Saturday, July 28, 2012

Entrepreneurship lessons from the world of children

I was in the grocery store this week picking up some things for my parents.  This statement alone may shock many people who know me because I really dislike going to the grocery store.  However, they wanted bologna.  I haven't eaten bologna since the days of my mom packing my lunch.  So .. standing at the counter, I asked the person working there what exactly is in bologna.  It's one of those questions you probably don't really want to learn about; however, the person helping me did not know.  So she came out from her safe area to the outside customer space, lifted up the glass and then read the label.

Then I looked at the counter a bit more and found some tapioca.  I asked her what exactly tapioca was.  By now she was getting mad at me, and I realize my curiosity did not find a home in the grocery store.  My husband was with me and listening to the conversations, so as we strolled the aisles, he picked up a box of tapioca.  You would have loved the description on the box -- tapioca was -- well -- tapioca.  That's all it said.

That's when I had a flashback.  I remember my children constantly asking "why - why - why."  I sometimes got annoyed with them in the same way that the person at the meat counter was finding my two questions troublesome.  At first, she had fun learning what exactly was in bologna; she took a risk and walked from her safe spot behind the counter to the area where she did not have to be (in front with the customers) and explored with me.  But after the first adventure she was tired of it.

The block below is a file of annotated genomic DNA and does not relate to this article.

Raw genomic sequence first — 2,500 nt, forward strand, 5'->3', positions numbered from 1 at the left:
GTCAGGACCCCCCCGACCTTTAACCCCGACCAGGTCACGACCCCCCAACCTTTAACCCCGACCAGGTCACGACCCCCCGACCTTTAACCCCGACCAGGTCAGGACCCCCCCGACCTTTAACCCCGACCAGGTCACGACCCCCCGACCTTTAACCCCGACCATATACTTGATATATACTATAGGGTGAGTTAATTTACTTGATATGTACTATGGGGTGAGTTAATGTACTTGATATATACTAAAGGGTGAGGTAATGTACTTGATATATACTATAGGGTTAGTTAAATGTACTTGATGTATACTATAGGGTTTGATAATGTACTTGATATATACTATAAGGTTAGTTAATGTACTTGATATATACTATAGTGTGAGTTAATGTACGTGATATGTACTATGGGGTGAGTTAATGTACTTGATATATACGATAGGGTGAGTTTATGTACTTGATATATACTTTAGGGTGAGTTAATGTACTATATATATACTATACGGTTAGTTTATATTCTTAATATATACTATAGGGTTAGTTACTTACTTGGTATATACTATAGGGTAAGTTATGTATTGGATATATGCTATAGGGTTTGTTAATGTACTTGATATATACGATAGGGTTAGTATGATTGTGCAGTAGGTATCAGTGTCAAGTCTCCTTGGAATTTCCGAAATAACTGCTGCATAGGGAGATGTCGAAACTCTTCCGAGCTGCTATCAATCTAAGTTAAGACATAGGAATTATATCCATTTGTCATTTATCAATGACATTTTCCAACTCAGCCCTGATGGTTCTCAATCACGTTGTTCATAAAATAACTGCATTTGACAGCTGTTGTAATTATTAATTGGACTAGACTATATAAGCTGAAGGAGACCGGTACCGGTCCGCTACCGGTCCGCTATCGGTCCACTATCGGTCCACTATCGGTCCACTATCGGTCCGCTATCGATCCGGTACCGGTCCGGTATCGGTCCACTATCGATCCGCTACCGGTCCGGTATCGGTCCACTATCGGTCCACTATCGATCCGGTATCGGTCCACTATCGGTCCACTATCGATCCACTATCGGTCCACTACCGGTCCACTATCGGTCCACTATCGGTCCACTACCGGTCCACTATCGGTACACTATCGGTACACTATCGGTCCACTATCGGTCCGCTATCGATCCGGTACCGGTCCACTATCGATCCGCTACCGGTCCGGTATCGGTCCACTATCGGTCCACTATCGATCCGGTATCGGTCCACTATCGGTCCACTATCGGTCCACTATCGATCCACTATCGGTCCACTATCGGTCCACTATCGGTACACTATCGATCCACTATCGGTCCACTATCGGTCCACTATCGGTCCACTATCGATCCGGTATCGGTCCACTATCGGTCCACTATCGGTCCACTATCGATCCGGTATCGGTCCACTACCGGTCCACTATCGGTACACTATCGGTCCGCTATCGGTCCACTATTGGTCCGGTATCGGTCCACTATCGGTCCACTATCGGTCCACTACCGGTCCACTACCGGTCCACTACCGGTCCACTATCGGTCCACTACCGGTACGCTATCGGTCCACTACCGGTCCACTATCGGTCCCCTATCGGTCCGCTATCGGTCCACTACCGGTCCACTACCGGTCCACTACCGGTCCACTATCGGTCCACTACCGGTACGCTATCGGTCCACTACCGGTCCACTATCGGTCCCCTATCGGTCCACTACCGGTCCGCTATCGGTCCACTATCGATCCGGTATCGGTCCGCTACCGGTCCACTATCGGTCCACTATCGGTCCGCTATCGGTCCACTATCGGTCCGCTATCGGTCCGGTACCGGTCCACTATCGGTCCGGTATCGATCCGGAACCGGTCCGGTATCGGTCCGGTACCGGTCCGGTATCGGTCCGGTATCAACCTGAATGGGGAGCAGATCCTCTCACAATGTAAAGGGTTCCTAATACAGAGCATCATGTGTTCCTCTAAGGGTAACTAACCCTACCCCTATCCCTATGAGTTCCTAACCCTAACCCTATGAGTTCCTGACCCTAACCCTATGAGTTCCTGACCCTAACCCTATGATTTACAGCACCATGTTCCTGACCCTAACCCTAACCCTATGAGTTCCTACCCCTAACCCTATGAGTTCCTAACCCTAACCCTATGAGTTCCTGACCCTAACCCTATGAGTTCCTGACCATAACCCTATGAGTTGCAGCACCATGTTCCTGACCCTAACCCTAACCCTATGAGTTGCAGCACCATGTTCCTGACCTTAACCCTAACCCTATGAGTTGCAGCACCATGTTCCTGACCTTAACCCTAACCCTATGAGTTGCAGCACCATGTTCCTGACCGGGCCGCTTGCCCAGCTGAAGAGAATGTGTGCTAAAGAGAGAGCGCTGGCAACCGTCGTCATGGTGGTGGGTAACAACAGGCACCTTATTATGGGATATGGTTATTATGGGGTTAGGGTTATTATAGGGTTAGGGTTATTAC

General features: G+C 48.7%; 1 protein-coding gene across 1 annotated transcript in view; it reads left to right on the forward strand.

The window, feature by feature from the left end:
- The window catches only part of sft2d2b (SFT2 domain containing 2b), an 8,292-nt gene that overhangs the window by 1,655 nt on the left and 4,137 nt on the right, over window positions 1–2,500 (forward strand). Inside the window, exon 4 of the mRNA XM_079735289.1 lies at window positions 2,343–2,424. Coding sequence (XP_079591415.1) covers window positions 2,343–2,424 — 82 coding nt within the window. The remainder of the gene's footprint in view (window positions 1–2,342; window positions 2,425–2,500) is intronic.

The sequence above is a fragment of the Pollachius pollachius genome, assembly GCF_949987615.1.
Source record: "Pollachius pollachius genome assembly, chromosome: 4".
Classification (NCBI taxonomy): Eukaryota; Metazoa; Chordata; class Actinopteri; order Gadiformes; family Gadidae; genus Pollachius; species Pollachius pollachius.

After this experience, I started looking at my student business ideas.  I'm teaching an entrepreneurship class.  We're using story boards for the business planning process (virtual story boards), and the students are asking questions about each others' ideas.  The questions are incredibly good; the students with the original ideas are reforming their ideas and getting more clarity every day.  However, as I read I wondered if the student with the idea was getting annoyed.  Answering questions and listening to comments about your idea are hard to do.  Then you have to change your original idea in response to what you learn -- also annoying.  However, as the ideas evolve, they get better.  The students reached out of their "safe" zones and by exploring with their peers, they were able to improve upon their ideas.


The magic process is the "why" question.  If you ask enough why questions, you can invent new processes.  If you ask why, you can be entrepreneurial.  Because when you ask WHY you find that sometimes there are no good reasons for why, and there are multiple ways to improve products, services and processes.

This week -honor what we learn from our children.  Use the magic WHY question to become more entrepreneurial in your own work. And when someone asks you why, take pause, think and go out of your own safe zone to explore the answer together.

1 comment:

Anonymous said...

My undergraduate background is in quality management. The five, six, or seven "why's" are one of the most informative quality tools you can utilize. Whether it's quality or entrepreneurship, the participant is getting to the root source. In quality, it's the root cause of a defect or a process optimization. In entrepreneurship, it's getting to the source of what the market really wants and coming up with a novel approach to meeting that desire.

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